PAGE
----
As I write this, I am sat in the departures area of Denver airport waiting for my flight back to the UK. I have just been to my first international conference and, to say the least, it was an interesting experience! The conference was the Keystone Symposia on Plant Signalling: Dynamic Properties, held in Breckenridge , Colorado (a ski resort; scientists really pick the best conference locations…). The focus of the conference was on the relationship between signalling events at the molecular level and the corresponding response of the cell or organism. The conference featured a long series of talks, organised into themes for each session (such as “The versatility of calcium-mediated signalling”), two post dinner poster sessions and a panel discussion to round off the meeting. As this was my first conference, I thought I’d kill some time by sharing some of my experiences with you all!
Smaller meetings are great!
If you are attempting to disperse your research amongst the maximum number of scientists, or to receive feedback from the widest array of different specialists, then a small meeting might not be what you are looking for. However, for a second year student without foundation shaking results to show off (yet…?) my priorities were different. This particular meeting featured only around 200 project leaders, post docs and students, an ideal number allowing a reasonably wide variety of view points and backgrounds, but allowing plenty of time to meet both the VIPs of my field and the other early career scientists. Such a meeting size gave the opportunity for some really interesting discussions with project leaders that I, as the youngest PhD student attending, may not otherwise have had the opportunity to have at a larger conference.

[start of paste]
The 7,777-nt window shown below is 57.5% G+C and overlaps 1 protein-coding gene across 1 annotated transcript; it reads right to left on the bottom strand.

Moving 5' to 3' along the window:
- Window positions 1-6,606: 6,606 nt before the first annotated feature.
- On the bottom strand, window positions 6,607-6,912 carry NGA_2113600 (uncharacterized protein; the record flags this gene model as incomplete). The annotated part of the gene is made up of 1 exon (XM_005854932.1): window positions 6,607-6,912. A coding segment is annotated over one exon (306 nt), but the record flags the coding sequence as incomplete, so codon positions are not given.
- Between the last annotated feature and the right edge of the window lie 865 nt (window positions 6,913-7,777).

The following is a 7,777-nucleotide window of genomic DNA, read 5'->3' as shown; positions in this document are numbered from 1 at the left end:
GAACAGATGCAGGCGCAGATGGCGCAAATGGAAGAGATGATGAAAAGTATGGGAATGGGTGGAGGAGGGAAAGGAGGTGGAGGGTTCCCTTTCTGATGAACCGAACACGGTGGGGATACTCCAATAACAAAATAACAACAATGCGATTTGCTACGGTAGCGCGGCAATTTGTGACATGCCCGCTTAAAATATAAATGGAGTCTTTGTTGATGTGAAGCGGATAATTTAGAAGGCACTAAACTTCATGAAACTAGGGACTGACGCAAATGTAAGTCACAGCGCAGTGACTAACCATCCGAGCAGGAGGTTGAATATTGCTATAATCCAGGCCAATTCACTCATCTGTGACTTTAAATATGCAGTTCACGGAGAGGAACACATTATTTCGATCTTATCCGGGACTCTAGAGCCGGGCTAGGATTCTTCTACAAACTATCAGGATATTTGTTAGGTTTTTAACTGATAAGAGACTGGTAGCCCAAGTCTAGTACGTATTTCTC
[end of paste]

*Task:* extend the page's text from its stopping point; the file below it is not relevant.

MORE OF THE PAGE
Presenting to strangers is terrifying… at first glance
I of course took a poster with me and I thought I was prepared. I had presented posters before, at the Annual Science Meeting here at JIC and at the Norwich and Cambridge Student Symposium, held in June last year. However, presenting a poster to people you know and talk to on a fairly regular basis is much easier than when presenting to a complete stranger who also happens to be a leader in your field! My poster session was the first evening of the conference (which adds a further lesson: don’t present when jet lagged!) so I had yet to meet a lot of people. However, in the end that really doesn’t matter. The thing I learnt from this was to not see presenting a poster as a test of my science as much as an opportunity to see my work in a different light. Being asked questions that I had never thought of, even if they completely stumped me at the time, was incredibly valuable and will only make me a better scientist in the future. I hope that it will make things easier in future to see poster sessions as an opportunity!
If you have a question, it’s generally worth asking
An important skill that most project leaders have that and most students lack is the ability to ask questions on other people’s research in front of others, even when that research isn’t in your subject area. Part of that is of course experience, but mostly it is confidence. During this meeting I never stood up and asked a question at the end of a talk, but I was able to ask questions on a one to one basis at dinner or coffee, and that allowed me to have really interesting discussions in some cases. More importantly it gave me some confidence that my questions were sensible and occasionally interesting! That doesn’t mean I’m going to be asking questions at the end of every seminar, but hopefully it’s an important first step, and that I can build on these experiences in the future.
Mathematical Modelling is awesome